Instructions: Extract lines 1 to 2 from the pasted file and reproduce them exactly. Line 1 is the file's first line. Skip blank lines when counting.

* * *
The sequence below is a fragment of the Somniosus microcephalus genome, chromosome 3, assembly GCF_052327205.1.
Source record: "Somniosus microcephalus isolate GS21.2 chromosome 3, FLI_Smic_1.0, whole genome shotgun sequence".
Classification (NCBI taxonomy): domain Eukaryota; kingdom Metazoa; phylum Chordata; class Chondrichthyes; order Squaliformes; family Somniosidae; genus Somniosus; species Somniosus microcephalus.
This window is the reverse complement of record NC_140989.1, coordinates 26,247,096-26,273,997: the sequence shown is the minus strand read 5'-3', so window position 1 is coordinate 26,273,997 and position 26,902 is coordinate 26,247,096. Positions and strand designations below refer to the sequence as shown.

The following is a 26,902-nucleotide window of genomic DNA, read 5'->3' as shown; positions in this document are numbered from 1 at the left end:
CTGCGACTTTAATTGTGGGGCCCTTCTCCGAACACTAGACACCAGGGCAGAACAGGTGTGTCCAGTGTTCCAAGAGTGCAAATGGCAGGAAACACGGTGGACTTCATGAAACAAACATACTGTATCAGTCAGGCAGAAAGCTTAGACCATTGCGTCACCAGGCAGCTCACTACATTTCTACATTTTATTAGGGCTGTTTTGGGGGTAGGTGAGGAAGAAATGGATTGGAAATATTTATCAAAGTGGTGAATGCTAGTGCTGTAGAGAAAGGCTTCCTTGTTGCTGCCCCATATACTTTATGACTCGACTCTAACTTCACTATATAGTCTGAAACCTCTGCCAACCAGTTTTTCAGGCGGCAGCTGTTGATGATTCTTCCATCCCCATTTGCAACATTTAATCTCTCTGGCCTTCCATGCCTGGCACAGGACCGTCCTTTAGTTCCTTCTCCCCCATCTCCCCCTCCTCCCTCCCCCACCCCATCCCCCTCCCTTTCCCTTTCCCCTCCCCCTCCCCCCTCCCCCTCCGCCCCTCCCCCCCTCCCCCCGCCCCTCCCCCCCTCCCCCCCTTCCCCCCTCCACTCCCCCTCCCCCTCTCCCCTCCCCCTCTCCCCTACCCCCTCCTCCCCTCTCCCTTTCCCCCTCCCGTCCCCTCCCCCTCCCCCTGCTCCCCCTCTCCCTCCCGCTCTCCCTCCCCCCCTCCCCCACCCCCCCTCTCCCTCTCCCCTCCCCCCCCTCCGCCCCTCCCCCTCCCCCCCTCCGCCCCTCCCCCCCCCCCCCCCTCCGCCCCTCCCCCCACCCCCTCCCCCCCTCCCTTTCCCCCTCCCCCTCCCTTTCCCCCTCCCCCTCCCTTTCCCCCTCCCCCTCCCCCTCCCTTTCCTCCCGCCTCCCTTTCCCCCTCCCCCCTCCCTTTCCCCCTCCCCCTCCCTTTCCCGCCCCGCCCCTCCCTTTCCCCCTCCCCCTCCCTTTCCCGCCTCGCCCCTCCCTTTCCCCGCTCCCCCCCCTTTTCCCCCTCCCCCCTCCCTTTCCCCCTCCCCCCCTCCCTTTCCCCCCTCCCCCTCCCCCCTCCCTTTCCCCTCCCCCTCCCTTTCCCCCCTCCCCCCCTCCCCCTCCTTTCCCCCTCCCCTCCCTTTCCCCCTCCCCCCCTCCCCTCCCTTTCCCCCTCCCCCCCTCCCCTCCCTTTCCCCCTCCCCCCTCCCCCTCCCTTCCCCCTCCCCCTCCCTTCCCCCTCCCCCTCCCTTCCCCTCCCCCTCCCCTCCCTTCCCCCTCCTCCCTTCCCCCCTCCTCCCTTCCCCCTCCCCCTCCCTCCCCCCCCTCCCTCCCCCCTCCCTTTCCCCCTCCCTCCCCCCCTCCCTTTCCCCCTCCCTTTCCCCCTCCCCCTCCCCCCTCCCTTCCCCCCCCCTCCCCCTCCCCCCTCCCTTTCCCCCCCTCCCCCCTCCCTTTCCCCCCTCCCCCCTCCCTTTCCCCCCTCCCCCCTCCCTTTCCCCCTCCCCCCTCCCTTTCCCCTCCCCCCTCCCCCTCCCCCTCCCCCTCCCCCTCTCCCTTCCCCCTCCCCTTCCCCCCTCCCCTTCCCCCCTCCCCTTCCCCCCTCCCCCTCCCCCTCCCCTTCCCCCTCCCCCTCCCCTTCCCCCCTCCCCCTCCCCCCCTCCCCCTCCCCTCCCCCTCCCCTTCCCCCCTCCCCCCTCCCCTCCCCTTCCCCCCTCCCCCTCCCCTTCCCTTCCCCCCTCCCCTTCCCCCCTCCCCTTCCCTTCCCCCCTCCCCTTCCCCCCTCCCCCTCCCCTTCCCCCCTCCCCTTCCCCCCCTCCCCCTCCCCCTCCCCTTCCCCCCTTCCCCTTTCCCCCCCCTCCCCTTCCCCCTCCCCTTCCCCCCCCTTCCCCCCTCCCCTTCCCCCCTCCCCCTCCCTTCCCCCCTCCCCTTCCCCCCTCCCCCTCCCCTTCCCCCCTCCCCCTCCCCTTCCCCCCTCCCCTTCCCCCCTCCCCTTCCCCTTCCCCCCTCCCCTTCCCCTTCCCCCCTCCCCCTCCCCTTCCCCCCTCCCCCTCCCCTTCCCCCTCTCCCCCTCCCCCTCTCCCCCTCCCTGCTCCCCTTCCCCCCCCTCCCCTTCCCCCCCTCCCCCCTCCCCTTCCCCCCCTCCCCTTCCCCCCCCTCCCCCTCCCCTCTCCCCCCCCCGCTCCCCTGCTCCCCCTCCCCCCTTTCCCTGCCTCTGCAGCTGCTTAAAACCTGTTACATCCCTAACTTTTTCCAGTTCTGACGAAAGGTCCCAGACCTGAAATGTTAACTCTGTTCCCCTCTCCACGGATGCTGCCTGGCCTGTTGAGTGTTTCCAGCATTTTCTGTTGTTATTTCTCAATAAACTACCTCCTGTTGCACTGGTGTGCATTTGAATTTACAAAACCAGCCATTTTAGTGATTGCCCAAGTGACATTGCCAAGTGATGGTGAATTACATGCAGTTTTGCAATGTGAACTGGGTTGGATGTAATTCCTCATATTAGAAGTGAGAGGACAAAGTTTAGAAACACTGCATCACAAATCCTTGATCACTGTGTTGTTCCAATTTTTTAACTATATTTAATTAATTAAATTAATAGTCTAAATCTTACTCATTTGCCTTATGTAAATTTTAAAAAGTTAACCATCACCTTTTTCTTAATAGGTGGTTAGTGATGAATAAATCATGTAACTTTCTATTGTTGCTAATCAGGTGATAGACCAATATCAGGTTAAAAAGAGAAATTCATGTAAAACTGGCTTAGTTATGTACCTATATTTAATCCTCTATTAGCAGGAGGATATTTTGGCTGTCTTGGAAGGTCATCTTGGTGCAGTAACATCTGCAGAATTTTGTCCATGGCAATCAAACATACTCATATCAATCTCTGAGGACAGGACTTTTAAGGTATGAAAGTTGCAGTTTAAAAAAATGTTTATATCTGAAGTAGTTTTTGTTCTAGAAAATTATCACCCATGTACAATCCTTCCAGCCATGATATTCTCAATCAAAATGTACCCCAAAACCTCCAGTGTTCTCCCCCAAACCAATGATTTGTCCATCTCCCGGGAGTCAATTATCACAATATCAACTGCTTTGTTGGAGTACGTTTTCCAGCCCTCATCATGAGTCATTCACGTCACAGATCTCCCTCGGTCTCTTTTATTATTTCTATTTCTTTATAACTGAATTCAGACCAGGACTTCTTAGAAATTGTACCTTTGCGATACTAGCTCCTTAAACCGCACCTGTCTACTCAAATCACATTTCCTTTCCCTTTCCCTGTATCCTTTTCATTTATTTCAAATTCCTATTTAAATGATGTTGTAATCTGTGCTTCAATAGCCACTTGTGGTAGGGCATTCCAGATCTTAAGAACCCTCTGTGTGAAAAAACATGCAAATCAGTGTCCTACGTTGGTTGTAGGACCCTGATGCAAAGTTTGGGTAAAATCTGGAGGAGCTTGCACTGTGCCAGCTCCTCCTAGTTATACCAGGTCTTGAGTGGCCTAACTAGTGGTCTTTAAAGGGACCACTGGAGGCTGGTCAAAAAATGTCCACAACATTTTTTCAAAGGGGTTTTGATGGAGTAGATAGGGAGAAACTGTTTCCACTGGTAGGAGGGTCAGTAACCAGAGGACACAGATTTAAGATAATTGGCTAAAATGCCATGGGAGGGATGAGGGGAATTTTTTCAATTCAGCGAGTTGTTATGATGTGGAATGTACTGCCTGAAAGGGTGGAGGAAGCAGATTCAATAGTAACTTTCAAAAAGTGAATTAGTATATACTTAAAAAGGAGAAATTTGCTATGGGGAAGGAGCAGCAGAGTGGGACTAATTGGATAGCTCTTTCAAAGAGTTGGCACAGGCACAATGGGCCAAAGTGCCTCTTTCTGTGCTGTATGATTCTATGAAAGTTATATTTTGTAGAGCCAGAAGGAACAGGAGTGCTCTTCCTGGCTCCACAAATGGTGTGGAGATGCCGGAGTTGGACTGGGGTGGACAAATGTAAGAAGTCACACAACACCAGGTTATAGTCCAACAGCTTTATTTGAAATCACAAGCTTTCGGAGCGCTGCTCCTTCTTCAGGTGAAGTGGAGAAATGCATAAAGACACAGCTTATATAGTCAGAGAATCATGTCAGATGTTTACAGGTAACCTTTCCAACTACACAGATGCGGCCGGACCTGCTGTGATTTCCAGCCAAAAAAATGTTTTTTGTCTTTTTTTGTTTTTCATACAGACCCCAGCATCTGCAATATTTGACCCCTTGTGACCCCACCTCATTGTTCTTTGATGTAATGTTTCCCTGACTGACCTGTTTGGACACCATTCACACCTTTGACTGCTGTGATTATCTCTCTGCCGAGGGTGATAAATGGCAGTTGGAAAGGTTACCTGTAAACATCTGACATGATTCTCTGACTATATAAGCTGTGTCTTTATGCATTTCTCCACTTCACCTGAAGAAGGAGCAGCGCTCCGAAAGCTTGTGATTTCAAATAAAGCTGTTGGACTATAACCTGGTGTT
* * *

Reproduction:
The sequence below is a fragment of the Somniosus microcephalus genome, chromosome 3, assembly GCF_052327205.1.
Source record: "Somniosus microcephalus isolate GS21.2 chromosome 3, FLI_Smic_1.0, whole genome shotgun sequence".